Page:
(Back to the main Havamal Analysis page )  ( Go to the Next Stanza )

The discussion and analysis presented after these translated stanzas is our opinion.  Read the translations for yourself and our analysis, but also seek out varied sources and come to your own conclusions.


Auden and Taylor:

Fortunate is he who is favored in his lifetime
With praise and words of wisdom:
Evil counsel is often given
By those of evil heart,


Happy the one | who wins for himself
Favor and praises fair;
Less safe by far | is the wisdom found
That is hid in another's heart.


Happy is he who wins for himself
fair fame and kindly words;
but uneasy is that which a man doth own
while it lies in another's breast.


Happy is he who gets praise
and knows liking staves.
He has it hard, who must get these things
by the help of another.


Happy is he who hath won him
the love and liking of all;
for hard it is one's help to seek
from the mind of another man.


Happy is the man who hears of himself
well-meant words of praise;
it's hard to know what may be hidden
in another man's mind.


He is happy,
who for himself obtains
fame and kind words:
less sure is that
which a man must have
in another’s breast.

Original Old Norse:

Hinn er sćll
er sér um getur
lof og líknstafi.
Ódćlla er viđ ţađ
er mađur eiga skal
annars brjóstum í.


Stanza 8 and Stanza 9 are similar structurally, and have a similar theme...but a somewhat dissimilar meaning.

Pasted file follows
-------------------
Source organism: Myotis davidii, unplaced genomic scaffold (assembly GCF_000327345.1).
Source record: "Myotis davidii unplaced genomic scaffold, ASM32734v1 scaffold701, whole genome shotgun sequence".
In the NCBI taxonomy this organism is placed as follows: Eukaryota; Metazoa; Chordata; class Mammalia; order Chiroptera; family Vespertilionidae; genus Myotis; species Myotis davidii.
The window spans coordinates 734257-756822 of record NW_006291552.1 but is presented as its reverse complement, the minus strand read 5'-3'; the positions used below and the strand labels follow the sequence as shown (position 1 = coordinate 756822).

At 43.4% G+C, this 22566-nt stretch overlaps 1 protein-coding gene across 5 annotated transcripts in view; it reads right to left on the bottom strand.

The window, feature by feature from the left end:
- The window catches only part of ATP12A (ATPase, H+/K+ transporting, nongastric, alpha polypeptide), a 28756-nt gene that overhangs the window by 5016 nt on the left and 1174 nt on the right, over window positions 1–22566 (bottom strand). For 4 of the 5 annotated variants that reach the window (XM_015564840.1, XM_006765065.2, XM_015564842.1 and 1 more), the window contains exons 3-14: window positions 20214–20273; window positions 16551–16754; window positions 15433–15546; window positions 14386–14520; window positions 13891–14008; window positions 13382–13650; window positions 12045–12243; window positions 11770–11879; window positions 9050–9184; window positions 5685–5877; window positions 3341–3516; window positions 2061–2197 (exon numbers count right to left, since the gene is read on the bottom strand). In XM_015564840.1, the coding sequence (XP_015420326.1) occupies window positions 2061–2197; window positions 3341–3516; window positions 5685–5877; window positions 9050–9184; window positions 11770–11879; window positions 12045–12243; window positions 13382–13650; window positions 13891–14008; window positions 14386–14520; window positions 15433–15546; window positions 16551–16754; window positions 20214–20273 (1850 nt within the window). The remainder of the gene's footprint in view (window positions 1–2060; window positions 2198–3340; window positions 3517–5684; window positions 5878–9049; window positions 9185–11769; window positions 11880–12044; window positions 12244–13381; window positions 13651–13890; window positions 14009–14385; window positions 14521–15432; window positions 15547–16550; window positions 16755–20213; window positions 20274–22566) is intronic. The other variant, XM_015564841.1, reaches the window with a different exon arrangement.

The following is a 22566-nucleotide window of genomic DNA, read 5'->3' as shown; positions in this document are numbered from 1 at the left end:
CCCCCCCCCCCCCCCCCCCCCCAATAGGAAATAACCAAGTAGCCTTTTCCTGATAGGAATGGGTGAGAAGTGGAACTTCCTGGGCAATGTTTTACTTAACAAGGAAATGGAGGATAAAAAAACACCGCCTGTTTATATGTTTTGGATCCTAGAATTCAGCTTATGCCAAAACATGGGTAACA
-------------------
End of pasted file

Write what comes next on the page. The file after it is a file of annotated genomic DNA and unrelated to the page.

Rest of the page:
As often is the case, the first two lines are fairly straight-forward and the translators have hit on basically the same interpretation.  A person is happy if they can earn fame and have a positive reputation (Gefrain).  Auden and Taylor went with "fortunate" rather than "happy," but this was probably to create alliteration between the words "fortunate" and "favored" in line one of their translation.

I say these first two lines are pretty straight-forward, because we understand that being well-known, and having a good reputation was very important among our ancestors.  They lived by a code of Honor.  Not the "personal/internal honor," as many people define honor today.  They lived by the idea that Honor was how your kin, and your community saw you...and your actions.  In a shame-culture, one's fame and good reputation were enormously important.  So, obviously the person who has done well in this regard, and earned these things for himself or herself, is going to be happy.

Lines 3 and 4 are a little more complex.  Auden and Taylor and Bellows seem to have translated these lines very simply, or at least the result of their translation comes across very simply.  "Evil counsel is often given, By those of evil heart."  I mean, it is very hard to read anything into this translation except that "those with evil hearts often give evil advice."  And from reading the other translations, especially Bray's and Chisholm's, it appears there is much more to lines 3 and 4 than that.